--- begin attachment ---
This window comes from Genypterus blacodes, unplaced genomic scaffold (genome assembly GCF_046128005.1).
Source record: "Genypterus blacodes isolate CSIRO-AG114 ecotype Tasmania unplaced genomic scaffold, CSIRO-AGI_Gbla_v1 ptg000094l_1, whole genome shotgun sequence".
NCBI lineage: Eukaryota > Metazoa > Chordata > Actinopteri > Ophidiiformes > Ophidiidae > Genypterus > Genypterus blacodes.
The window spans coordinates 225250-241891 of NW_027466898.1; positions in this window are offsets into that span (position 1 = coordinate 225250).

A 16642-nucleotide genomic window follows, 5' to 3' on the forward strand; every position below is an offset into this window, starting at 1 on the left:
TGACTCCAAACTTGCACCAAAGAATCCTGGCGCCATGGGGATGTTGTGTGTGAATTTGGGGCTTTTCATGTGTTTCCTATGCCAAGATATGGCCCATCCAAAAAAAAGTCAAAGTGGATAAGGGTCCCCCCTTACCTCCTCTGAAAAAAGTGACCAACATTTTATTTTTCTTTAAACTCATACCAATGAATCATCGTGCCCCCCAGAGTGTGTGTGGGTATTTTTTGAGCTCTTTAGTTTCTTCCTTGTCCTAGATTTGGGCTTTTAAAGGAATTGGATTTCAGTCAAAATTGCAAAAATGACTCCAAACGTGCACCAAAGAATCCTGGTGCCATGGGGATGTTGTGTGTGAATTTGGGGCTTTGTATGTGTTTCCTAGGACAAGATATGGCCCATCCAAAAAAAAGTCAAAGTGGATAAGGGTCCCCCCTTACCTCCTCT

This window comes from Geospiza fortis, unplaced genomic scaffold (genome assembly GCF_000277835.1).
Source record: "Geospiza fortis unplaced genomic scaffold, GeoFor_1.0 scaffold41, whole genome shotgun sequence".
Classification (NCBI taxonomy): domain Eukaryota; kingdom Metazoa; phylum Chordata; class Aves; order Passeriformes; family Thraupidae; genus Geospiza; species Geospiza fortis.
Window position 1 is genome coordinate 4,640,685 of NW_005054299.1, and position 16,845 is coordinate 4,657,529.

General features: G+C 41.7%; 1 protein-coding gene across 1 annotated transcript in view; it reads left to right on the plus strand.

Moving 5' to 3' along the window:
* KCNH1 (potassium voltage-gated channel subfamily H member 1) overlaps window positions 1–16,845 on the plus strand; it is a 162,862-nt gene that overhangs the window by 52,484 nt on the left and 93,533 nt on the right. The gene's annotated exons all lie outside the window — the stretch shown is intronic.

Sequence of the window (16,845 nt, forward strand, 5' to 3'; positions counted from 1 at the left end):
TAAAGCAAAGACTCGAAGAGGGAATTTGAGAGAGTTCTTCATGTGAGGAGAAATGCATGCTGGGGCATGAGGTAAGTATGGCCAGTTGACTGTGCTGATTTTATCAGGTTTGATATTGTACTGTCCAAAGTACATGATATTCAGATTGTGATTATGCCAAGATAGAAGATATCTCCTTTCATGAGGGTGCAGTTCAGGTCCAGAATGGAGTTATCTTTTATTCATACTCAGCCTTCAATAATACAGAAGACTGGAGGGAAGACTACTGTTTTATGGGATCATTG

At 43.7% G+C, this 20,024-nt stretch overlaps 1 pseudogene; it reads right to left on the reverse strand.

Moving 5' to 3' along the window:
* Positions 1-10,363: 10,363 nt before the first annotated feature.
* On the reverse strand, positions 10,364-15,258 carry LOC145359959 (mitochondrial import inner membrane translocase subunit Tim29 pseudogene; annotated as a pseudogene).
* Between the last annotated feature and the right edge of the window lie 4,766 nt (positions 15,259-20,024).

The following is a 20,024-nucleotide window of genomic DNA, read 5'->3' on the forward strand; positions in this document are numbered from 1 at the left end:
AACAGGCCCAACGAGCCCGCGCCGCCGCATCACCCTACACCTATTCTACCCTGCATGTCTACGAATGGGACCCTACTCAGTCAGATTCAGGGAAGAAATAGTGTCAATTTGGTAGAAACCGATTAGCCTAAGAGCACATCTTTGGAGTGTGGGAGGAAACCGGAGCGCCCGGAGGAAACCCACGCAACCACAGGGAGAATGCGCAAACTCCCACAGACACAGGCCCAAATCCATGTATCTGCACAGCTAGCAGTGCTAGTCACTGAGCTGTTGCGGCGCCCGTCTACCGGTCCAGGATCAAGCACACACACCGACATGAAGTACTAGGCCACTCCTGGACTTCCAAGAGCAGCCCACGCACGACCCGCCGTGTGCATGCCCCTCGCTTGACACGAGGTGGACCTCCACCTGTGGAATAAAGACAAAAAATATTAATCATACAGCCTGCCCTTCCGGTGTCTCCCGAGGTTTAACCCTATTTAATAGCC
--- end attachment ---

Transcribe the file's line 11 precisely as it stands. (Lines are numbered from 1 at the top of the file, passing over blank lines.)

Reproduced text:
General features: G+C 41.7%; 1 protein-coding gene across 1 annotated transcript in view; it reads left to right on the plus strand.